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U.S. Senate gives final passage to same-sex marriage bill without support from Cruz and Cornyn

LGBTQ supporters gather in front of the U.S. Supreme Court on Oct. 8, 2019.
Manuel Balce Ceneta
/
AP
LGBTQ supporters gather in front of the U.S. Supreme Court on Oct. 8, 2019.

The bill is largely a safeguard against potential action by the Supreme Court to overturn Obergefell v. Hodges, which made the Defense of Marriage Act unenforceable and enshrined the right to same-sex marriages across the country.

WASHINGTON — U.S. Sens. Ted Cruz and John Cornyn both voted against federal protection for gay and interracial marriage Tuesday, though the full Senate passed the bill with bipartisan support.

The Respect for Marriage Act would require states to recognize all legally performed marriages and would repeal the Defense of Marriage Act, which defined marriages for the purpose of federal benefits as between a man and a woman. It passed the upper chamber on a 61-36 vote, with 12 Republicans joining all Democrats in support.

The bill is largely a safeguard against potential action by the Supreme Court to overturn Obergefell v. Hodges, which made the Defense of Marriage Act unenforceable and enshrined the right to same-sex marriages across the country. But the bill does not go as far as codifying the landmark Supreme Court decision, which mandated states to perform same-sex marriages.

Texas had a ban on same-sex marriage before the Obergefell decision, and if the bill passed, the state Legislature could still refuse to issue same-sex marriage licenses if Obergefell gets overturned. But it would have to recognize marriages from other states.

The U.S. House passed its own version of the Respect for Marriage Act back in July, with all Texas Democrats and Rep. Tony Gonzales, R-San Antonio, voting for the bill. The House needs to vote again on the bill to approve the Senate’s amendments before it goes to President Joe Biden’s desk, which could be as soon as this week.

Cruz and Cornyn objected to the bill, asserting that it infringed on religious liberty by opening a pathway to lawsuits against religious institutions that oppose same-sex marriage. But progressive activists said the bill did not go far enough and had considerable concessions for religious groups in order to secure Republican support.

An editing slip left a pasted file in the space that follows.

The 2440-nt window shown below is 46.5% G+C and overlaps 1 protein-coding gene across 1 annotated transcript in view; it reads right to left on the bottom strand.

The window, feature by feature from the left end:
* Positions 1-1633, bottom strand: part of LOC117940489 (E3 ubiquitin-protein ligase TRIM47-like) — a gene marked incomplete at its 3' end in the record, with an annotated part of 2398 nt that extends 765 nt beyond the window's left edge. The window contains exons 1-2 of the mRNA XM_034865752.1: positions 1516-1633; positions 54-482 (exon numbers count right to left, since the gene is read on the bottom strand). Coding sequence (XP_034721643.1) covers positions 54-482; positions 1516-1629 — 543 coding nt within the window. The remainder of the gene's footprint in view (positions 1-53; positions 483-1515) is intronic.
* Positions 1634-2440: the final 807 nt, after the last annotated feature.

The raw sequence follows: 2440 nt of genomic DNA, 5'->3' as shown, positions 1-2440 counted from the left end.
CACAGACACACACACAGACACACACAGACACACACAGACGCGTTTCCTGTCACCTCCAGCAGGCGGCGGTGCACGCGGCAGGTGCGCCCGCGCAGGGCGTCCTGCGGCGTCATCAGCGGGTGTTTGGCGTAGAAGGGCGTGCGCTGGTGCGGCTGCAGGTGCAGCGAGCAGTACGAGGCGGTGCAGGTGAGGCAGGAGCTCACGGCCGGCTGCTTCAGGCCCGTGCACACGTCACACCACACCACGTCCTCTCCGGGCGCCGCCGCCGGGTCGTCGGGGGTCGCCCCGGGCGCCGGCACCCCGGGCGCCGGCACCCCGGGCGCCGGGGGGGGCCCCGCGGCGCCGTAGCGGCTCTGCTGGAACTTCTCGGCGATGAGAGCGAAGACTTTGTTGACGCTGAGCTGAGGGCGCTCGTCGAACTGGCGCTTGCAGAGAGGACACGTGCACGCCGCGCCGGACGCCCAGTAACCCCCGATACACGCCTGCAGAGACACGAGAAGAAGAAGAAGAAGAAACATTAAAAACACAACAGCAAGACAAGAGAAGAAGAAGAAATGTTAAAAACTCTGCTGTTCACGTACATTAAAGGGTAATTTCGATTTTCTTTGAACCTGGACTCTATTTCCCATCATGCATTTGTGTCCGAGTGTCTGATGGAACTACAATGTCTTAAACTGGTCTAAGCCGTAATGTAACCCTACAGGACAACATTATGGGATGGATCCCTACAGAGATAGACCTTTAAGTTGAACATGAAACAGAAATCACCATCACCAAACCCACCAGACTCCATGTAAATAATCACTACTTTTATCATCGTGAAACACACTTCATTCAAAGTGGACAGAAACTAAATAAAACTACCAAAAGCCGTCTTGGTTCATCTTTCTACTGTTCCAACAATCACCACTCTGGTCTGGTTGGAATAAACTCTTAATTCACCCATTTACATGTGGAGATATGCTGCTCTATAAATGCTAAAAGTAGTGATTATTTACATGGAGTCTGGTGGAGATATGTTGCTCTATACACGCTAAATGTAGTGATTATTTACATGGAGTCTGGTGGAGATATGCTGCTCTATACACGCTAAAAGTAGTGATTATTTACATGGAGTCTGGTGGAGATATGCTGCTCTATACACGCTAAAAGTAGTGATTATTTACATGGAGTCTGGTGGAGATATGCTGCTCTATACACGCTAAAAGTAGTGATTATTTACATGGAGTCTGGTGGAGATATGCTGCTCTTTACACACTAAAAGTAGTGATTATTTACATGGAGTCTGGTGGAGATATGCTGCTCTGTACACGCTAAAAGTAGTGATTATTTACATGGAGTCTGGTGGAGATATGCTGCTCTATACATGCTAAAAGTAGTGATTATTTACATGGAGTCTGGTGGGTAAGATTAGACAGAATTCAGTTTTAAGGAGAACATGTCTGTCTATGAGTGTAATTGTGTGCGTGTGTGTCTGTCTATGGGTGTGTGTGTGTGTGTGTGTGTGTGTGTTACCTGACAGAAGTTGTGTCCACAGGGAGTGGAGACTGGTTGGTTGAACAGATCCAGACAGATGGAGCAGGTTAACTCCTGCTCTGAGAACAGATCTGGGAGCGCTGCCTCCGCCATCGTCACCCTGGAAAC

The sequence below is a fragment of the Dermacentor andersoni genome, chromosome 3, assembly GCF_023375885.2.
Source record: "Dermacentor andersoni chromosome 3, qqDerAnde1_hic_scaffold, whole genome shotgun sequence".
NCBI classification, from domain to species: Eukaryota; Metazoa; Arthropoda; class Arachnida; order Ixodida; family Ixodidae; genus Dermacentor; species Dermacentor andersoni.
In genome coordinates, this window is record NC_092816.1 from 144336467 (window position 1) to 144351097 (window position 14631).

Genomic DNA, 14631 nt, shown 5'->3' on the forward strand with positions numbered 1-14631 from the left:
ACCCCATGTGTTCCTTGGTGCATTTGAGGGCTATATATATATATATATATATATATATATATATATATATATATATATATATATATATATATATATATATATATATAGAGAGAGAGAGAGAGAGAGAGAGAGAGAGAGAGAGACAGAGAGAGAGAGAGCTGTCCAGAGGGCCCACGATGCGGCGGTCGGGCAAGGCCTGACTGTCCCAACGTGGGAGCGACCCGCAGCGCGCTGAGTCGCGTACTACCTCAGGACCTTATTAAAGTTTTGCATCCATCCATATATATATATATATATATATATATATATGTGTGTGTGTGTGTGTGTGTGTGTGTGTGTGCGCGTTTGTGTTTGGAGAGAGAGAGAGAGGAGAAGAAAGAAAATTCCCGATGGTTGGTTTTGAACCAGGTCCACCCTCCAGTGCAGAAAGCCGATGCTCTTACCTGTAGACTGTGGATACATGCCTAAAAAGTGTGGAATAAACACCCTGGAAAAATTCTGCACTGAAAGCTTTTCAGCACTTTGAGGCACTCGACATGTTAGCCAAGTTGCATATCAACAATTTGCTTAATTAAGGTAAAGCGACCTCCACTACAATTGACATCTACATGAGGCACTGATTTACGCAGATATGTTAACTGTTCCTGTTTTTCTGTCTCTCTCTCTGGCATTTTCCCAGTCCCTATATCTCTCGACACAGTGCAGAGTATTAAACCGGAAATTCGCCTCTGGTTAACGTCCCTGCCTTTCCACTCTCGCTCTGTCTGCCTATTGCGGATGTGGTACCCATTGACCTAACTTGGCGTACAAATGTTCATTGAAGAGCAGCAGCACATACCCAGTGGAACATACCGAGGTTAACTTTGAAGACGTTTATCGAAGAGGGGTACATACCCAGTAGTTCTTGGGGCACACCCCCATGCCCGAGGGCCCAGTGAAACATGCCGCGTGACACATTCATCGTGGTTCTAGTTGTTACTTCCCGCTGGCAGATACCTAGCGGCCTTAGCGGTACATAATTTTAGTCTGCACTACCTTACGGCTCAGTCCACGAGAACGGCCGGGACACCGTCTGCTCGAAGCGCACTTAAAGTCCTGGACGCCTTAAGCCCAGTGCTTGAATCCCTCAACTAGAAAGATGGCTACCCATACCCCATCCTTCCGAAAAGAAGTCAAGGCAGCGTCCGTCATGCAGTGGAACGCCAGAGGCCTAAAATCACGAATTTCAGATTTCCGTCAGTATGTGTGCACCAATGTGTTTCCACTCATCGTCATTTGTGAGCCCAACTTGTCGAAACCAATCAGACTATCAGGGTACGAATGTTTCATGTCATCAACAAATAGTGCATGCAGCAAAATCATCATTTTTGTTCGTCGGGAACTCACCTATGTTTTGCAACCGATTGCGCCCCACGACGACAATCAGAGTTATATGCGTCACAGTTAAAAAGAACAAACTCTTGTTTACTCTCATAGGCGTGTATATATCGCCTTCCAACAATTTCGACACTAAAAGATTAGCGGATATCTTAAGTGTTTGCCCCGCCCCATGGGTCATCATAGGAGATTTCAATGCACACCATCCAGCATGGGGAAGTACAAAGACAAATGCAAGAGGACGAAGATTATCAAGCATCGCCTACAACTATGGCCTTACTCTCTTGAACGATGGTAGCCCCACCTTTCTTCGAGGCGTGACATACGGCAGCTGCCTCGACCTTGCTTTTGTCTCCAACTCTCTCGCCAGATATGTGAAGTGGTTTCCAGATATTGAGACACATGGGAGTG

The bill does not require religious organizations to perform same-sex marriages, and religious groups’ tax status will not be impacted by what kinds of marriages they do or don’t officiate. The Church of Jesus Christ of Latter-day Saints, one of the most fervent opponents of same-sex marriage legislation in the past, backed the Respect for Marriage Act, citing its protections for religious freedom.

Cruz also rejected the idea that same-sex and interracial marriage was under threat in the first place. Following the Supreme Court’s reversal of Roe v. Wade over the summer, LGBTQ rights groups and Democrats pushed for federal legislation in case the high court overturns Obergefell v. Hodges. Conservative Supreme Court Justice Clarence Thomas wrote in an opinion in the abortion case that appeared to open a challenge to the Obergefell decision.

Tuesday’s vote was largely procedural as the upper chamber secured enough supportive Republicans for the bill just before the Thanksgiving recess. During a technical vote that essentially sealed the bill’s fate earlier this month, 12 Republicans joined all Democrats in supporting the bill. That vote required at least 60 votes — all 50 Democrats and 10 Republicans — for the bill to advance. Cruz and Cornyn voted to freeze the legislation at the time.

Copyright 2022 KERA. To see more, visit KERA.

Matthew Choi | The Texas Tribune